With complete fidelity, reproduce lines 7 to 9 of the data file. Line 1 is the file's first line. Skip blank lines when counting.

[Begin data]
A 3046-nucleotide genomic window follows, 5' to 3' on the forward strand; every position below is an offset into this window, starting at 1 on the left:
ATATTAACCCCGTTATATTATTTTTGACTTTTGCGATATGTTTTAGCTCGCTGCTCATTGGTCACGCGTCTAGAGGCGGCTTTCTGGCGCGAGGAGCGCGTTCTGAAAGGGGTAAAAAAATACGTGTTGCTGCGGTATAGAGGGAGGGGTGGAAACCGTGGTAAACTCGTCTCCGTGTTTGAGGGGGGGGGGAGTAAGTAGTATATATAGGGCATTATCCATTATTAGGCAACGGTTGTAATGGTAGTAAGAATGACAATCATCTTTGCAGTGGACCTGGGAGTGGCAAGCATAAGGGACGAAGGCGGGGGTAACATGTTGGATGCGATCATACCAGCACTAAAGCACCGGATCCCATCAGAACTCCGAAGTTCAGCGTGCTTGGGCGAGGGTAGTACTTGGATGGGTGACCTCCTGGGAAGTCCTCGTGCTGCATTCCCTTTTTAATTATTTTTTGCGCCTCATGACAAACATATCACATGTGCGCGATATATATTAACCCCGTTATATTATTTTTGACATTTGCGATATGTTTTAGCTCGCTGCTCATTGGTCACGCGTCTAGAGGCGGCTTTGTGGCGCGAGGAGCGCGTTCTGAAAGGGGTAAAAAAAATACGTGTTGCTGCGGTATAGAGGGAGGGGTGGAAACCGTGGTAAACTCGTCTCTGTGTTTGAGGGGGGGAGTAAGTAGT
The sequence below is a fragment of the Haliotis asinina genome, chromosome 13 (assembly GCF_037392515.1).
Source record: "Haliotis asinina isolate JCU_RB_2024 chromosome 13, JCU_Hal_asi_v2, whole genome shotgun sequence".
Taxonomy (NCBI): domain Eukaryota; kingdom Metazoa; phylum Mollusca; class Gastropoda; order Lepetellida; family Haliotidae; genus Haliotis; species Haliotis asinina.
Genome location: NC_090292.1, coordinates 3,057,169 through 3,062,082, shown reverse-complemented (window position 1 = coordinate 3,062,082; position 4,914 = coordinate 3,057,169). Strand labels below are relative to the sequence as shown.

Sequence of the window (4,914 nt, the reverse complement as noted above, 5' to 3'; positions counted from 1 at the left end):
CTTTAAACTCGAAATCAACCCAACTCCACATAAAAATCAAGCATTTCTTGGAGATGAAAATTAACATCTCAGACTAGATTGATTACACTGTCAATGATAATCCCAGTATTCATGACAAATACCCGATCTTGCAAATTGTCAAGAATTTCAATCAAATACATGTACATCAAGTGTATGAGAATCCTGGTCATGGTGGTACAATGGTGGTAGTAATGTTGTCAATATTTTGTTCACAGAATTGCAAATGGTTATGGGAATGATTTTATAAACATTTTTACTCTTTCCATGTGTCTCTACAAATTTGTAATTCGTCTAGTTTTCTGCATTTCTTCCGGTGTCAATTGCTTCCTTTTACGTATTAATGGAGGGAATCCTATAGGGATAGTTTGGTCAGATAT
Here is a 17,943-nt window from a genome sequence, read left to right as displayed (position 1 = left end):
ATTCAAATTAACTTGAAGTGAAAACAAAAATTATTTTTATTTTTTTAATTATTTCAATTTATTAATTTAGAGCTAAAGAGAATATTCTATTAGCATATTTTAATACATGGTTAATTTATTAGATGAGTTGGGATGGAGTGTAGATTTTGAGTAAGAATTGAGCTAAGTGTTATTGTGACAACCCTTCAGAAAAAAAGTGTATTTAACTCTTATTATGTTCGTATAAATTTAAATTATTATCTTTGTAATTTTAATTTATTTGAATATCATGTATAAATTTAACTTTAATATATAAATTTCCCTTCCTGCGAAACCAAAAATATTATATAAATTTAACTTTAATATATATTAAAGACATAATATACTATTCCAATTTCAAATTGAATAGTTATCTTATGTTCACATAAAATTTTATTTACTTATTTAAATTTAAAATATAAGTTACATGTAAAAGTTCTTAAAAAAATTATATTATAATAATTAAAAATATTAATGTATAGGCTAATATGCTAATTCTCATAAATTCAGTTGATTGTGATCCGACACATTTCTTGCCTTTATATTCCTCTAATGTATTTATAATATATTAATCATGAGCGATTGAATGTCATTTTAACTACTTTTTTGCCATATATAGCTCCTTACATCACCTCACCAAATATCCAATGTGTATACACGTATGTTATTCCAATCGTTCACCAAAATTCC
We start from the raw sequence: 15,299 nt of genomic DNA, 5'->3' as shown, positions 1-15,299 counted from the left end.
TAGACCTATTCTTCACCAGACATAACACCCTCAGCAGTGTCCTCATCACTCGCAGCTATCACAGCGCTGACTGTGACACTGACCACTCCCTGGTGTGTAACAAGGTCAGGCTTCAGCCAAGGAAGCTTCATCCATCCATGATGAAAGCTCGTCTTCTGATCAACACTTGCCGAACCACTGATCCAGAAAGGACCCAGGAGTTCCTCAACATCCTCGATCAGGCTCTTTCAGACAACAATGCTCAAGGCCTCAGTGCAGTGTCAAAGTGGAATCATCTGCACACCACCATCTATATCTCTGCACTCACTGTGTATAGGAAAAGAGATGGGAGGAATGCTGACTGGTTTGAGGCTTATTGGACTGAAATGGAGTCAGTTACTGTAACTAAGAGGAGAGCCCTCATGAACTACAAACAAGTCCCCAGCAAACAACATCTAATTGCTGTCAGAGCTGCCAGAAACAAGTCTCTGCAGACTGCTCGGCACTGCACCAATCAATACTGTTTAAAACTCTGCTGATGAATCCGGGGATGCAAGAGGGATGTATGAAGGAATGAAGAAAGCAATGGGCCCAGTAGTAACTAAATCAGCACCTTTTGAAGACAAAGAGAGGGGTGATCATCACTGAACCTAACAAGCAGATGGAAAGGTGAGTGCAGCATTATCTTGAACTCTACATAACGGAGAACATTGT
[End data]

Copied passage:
Sequence of the window (4,914 nt, the reverse complement as noted above, 5' to 3'; positions counted from 1 at the left end):
CTTTAAACTCGAAATCAACCCAACTCCACATAAAAATCAAGCATTTCTTGGAGATGAAAATTAACATCTCAGACTAGATTGATTACACTGTCAATGATAATCCCAGTATTCATGACAAATACCCGATCTTGCAAATTGTCAAGAATTTCAATCAAATACATGTACATCAAGTGTATGAGAATCCTGGTCATGGTGGTACAATGGTGGTAGTAATGTTGTCAATATTTTGTTCACAGAATTGCAAATGGTTATGGGAATGATTTTATAAACATTTTTACTCTTTCCATGTGTCTCTACAAATTTGTAATTCGTCTAGTTTTCTGCATTTCTTCCGGTGTCAATTGCTTCCTTTTACGTATTAATGGAGGGAATCCTATAGGGATAGTTTGGTCAGATAT
Here is a 17,943-nt window from a genome sequence, read left to right as displayed (position 1 = left end):